The Rhee Wall is a former watercourse in Romney Marsh. It is (12.1 km) long and runs from Appledore, on the north-western edge of Romney Marsh, southeast through Snargate, Brenzett and Old Romney, to New Romney near the coast. The Rhee Wall forms a boundary between Romney Marsh proper, to the northeast, and Walland Marsh to the southwest.
It consists of two parallel earth banks, from 50 to 100 metres apart, the ground between being raised above the marsh on either side.
It was built in the 13th century: a watercourse was constructed from Appledore to Old Romney, which was extended in 1258 to New Romney. The purpose was to wash away silt from the harbour at New Romney; there were sluices to control the flow at Appledore, Snargate and New Romney. However, the silt at New Romney continued to accumulate. After the South England flood of February 1287, the harbour at New Romney was completely blocked, and the River Rother, which had flowed into the sea here, was diverted away. The Rhee Wall has not contained water since medieval times.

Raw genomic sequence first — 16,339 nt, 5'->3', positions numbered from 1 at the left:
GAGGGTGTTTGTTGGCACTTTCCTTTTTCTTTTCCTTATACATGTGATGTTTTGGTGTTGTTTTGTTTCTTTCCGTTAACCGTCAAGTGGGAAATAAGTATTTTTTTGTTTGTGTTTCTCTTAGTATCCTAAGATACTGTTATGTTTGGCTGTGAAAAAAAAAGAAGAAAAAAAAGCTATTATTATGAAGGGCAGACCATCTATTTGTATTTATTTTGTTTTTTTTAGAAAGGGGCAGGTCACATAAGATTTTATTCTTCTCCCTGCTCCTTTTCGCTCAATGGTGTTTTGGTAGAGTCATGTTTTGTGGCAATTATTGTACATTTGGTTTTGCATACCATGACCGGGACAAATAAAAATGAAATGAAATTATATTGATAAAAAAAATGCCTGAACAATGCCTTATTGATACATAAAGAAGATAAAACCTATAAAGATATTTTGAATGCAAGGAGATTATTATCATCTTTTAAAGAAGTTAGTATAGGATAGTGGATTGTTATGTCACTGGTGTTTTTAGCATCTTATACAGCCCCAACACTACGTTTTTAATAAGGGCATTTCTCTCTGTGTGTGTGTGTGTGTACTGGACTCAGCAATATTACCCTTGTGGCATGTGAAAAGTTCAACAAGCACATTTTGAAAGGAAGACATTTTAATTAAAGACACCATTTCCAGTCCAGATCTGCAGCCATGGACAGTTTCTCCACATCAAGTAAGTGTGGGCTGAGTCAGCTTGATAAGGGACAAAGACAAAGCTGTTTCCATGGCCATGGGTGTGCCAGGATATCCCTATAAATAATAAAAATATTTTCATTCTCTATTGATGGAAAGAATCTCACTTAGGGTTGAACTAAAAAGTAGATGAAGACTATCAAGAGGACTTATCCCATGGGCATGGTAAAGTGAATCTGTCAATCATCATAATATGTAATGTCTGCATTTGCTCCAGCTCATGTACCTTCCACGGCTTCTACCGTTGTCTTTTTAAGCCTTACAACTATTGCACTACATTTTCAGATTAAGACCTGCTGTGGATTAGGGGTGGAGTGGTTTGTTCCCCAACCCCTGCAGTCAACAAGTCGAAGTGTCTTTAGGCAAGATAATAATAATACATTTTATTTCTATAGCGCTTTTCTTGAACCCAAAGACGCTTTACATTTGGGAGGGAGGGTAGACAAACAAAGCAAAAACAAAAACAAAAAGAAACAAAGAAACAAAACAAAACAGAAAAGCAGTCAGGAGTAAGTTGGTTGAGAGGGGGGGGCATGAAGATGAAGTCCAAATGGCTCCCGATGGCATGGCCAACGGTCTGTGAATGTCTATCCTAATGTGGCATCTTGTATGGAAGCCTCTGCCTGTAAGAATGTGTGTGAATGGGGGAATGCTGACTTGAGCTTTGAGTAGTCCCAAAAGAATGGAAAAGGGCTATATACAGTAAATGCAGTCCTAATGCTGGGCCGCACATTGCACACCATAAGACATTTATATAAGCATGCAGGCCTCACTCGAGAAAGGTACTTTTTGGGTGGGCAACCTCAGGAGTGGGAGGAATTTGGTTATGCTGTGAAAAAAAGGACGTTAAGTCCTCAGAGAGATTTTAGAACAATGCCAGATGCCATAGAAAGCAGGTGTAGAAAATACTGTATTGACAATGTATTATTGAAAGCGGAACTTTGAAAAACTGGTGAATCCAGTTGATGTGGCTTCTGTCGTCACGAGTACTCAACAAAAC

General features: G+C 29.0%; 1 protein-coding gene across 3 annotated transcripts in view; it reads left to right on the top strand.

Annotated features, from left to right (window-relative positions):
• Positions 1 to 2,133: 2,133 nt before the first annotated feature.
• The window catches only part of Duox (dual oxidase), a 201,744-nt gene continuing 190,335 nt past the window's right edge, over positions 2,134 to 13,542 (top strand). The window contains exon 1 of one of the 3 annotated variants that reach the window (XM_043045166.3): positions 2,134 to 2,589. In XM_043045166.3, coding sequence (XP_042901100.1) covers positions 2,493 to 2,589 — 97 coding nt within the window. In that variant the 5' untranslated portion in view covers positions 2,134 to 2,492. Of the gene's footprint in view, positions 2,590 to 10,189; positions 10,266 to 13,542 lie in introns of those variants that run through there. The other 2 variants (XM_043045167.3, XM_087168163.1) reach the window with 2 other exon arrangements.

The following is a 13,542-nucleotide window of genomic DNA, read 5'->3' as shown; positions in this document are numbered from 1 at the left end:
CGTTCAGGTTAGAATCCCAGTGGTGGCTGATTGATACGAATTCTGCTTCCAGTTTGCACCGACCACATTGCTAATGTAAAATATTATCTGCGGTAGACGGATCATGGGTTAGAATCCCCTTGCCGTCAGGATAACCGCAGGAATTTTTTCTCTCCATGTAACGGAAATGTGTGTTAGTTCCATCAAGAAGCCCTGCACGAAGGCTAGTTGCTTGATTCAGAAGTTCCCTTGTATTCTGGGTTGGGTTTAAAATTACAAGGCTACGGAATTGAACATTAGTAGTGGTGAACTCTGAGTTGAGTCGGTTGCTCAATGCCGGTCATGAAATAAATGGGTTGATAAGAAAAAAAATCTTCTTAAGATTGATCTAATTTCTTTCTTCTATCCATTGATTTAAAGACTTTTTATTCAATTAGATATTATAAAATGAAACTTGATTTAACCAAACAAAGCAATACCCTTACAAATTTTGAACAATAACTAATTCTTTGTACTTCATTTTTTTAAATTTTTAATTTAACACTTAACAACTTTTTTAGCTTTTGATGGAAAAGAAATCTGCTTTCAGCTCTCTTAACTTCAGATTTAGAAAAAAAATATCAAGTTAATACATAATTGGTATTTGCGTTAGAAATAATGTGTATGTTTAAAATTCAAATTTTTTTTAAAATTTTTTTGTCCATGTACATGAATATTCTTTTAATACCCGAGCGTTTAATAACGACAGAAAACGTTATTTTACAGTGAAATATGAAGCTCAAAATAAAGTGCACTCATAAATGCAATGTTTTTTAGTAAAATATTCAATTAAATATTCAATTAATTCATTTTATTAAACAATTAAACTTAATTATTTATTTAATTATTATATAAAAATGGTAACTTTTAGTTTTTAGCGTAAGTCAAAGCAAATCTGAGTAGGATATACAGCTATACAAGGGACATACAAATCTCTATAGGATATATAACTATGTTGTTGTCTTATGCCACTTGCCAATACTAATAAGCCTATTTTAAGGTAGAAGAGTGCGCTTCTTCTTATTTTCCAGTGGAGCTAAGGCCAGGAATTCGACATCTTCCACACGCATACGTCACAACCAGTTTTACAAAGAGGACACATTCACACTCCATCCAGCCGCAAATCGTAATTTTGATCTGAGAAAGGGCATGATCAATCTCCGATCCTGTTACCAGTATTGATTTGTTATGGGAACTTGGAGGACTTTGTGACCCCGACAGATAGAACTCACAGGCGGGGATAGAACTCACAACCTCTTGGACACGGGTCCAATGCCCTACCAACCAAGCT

It has since been used as a dry causeway above the marsh. In the present day, the B2080 road follows the route of the Rhee Wall from Appledore southeast to Brenzett; the route continues southeast to New Romney as part of the A259 road.
Source and more information
Looking southeast along the Rhee Wall, about half a mile southeast of Brenzett. The right-hand side is occupied by the main road, the A259; the width of the Rhee Wall extends as far as the barn on the left.